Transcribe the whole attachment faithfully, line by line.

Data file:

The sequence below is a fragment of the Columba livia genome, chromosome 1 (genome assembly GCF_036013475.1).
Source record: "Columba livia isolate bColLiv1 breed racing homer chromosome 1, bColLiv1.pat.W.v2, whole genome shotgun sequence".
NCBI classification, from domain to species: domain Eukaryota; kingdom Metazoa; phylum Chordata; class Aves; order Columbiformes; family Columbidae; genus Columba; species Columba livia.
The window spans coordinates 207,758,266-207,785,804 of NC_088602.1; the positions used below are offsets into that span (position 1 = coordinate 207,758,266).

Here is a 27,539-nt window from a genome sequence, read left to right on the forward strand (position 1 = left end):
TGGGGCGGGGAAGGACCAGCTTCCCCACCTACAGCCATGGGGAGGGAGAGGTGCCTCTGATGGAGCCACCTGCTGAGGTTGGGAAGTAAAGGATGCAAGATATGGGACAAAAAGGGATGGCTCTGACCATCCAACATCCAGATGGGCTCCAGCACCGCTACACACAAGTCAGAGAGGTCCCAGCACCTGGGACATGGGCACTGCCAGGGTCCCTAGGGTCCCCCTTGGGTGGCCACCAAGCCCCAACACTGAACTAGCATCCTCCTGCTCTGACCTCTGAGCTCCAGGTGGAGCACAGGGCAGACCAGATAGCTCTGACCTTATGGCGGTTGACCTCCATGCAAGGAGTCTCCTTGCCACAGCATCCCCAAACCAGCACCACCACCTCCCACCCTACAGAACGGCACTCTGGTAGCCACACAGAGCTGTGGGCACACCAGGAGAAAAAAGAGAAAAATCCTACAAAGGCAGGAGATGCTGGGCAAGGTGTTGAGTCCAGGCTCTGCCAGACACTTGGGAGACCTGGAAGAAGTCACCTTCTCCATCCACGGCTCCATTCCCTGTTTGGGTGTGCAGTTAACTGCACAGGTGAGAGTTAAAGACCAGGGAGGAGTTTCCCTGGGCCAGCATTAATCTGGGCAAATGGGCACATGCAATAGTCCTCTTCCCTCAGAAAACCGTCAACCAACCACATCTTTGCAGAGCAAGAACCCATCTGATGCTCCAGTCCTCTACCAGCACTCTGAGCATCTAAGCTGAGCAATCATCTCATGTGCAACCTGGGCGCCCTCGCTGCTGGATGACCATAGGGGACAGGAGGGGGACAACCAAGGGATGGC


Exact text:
The sequence below is a fragment of the Columba livia genome, chromosome 1 (genome assembly GCF_036013475.1).
Source record: "Columba livia isolate bColLiv1 breed racing homer chromosome 1, bColLiv1.pat.W.v2, whole genome shotgun sequence".
NCBI classification, from domain to species: domain Eukaryota; kingdom Metazoa; phylum Chordata; class Aves; order Columbiformes; family Columbidae; genus Columba; species Columba livia.
The window spans coordinates 207,758,266-207,785,804 of NC_088602.1; the positions used below are offsets into that span (position 1 = coordinate 207,758,266).

Here is a 27,539-nt window from a genome sequence, read left to right on the forward strand (position 1 = left end):
TGGGGCGGGGAAGGACCAGCTTCCCCACCTACAGCCATGGGGAGGGAGAGGTGCCTCTGATGGAGCCACCTGCTGAGGTTGGGAAGTAAAGGATGCAAGATATGGGACAAAAAGGGATGGCTCTGACCATCCAACATCCAGATGGGCTCCAGCACCGCTACACACAAGTCAGAGAGGTCCCAGCACCTGGGACATGGGCACTGCCAGGGTCCCTAGGGTCCCCCTTGGGTGGCCACCAAGCCCCAACACTGAACTAGCATCCTCCTGCTCTGACCTCTGAGCTCCAGGTGGAGCACAGGGCAGACCAGATAGCTCTGACCTTATGGCGGTTGACCTCCATGCAAGGAGTCTCCTTGCCACAGCATCCCCAAACCAGCACCACCACCTCCCACCCTACAGAACGGCACTCTGGTAGCCACACAGAGCTGTGGGCACACCAGGAGAAAAAAGAGAAAAATCCTACAAAGGCAGGAGATGCTGGGCAAGGTGTTGAGTCCAGGCTCTGCCAGACACTTGGGAGACCTGGAAGAAGTCACCTTCTCCATCCACGGCTCCATTCCCTGTTTGGGTGTGCAGTTAACTGCACAGGTGAGAGTTAAAGACCAGGGAGGAGTTTCCCTGGGCCAGCATTAATCTGGGCAAATGGGCACATGCAATAGTCCTCTTCCCTCAGAAAACCGTCAACCAACCACATCTTTGCAGAGCAAGAACCCATCTGATGCTCCAGTCCTCTACCAGCACTCTGAGCATCTAAGCTGAGCAATCATCTCATGTGCAACCTGGGCGCCCTCGCTGCTGGATGACCATAGGGGACAGGAGGGGGACAACCAAGGGATGGC